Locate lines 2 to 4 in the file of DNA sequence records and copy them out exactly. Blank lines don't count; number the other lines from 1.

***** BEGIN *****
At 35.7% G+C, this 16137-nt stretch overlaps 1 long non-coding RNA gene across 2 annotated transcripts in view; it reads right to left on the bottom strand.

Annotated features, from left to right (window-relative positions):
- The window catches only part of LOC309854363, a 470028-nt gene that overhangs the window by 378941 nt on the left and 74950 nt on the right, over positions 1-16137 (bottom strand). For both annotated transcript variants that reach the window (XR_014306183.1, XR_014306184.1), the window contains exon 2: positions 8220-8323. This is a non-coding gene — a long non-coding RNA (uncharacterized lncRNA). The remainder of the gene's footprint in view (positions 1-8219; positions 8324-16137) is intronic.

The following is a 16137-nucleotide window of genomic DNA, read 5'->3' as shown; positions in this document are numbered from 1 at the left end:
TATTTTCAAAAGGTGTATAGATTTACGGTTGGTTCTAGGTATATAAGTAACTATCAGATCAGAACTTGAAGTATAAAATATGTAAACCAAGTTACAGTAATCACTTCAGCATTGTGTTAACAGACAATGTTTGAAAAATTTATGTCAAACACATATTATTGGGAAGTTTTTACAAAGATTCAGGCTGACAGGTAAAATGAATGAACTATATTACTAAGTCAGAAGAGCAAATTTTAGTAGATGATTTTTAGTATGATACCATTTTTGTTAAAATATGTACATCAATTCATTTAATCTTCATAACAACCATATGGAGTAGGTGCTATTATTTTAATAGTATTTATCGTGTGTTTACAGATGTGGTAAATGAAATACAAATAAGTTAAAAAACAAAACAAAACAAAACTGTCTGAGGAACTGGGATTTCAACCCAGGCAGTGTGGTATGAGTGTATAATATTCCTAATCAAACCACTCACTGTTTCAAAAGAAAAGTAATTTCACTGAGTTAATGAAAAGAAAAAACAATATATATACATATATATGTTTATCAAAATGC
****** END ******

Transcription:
Annotated features, from left to right (window-relative positions):
- The window catches only part of LOC309854363, a 470028-nt gene that overhangs the window by 378941 nt on the left and 74950 nt on the right, over positions 1-16137 (bottom strand). For both annotated transcript variants that reach the window (XR_014306183.1, XR_014306184.1), the window contains exon 2: positions 8220-8323. This is a non-coding gene — a long non-coding RNA (uncharacterized lncRNA). The remainder of the gene's footprint in view (positions 1-8219; positions 8324-16137) is intronic.

The following is a 16137-nucleotide window of genomic DNA, read 5'->3' as shown; positions in this document are numbered from 1 at the left end: